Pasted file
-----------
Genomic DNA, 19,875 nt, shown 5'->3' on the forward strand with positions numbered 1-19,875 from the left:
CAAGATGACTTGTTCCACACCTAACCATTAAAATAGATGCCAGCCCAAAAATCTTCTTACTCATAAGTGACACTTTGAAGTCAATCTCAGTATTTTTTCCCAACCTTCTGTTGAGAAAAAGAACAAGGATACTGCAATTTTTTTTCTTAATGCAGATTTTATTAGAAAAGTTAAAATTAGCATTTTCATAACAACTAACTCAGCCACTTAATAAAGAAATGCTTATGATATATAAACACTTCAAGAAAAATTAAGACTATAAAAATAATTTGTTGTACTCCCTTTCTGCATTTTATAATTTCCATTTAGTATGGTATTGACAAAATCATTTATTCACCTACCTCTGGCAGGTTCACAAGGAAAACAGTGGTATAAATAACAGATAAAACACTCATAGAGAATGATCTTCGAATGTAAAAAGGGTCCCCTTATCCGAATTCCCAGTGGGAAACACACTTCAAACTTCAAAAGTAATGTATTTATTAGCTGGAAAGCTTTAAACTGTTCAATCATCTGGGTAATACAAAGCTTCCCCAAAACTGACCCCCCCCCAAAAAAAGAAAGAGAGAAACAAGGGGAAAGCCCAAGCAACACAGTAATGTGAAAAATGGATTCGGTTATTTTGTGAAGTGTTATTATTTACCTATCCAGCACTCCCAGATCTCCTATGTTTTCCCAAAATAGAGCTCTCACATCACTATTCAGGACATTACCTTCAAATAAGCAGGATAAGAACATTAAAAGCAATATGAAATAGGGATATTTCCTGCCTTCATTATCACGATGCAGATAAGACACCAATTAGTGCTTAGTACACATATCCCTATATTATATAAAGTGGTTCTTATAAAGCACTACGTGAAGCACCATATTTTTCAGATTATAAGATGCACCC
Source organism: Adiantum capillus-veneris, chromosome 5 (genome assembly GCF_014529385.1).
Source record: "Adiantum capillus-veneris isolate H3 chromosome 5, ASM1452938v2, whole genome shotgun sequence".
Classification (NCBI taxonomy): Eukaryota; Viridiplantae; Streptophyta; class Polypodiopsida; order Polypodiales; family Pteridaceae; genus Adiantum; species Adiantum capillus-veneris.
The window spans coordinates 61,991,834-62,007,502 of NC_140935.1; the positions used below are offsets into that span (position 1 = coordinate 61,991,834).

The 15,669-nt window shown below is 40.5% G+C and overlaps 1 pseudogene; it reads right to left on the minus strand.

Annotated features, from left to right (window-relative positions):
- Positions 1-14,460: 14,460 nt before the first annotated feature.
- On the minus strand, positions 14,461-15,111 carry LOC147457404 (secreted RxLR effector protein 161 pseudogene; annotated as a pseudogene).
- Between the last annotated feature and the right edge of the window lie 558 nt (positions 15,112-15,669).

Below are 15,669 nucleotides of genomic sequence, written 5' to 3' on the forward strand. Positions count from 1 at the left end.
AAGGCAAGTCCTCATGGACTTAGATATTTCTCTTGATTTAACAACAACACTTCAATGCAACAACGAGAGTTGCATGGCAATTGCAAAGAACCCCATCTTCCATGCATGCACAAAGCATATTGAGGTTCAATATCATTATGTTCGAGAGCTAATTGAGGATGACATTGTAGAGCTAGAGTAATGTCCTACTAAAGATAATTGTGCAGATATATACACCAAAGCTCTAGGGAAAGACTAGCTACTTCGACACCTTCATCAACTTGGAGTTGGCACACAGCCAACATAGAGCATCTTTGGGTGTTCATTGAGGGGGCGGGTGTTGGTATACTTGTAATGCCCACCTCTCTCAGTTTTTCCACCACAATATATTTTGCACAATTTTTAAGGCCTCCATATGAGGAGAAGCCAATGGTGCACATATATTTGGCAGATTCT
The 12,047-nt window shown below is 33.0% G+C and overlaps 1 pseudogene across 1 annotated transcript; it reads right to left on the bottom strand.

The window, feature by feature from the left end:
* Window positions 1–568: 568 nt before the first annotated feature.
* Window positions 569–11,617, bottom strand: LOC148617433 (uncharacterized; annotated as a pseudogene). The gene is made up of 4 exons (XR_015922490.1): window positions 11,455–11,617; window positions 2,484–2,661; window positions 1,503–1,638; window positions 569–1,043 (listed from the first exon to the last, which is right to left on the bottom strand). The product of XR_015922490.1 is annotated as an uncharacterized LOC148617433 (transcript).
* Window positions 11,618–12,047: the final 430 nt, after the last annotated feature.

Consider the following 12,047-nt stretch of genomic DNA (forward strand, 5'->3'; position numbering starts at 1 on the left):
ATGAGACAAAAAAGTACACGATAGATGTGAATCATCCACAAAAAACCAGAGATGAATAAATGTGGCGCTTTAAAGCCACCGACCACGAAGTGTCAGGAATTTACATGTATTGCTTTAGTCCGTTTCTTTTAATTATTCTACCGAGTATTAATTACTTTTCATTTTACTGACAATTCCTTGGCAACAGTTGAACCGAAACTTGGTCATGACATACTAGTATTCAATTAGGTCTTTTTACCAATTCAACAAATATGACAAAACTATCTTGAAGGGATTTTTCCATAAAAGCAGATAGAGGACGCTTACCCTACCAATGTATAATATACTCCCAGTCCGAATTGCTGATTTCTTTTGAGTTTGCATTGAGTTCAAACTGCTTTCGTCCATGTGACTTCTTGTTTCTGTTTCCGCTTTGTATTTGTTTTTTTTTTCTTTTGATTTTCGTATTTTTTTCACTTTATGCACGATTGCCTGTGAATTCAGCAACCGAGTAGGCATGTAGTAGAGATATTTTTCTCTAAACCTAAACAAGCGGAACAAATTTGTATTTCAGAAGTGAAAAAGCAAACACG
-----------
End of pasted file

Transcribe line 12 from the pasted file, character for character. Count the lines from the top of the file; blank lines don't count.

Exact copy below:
Below are 15,669 nucleotides of genomic sequence, written 5' to 3' on the forward strand. Positions count from 1 at the left end.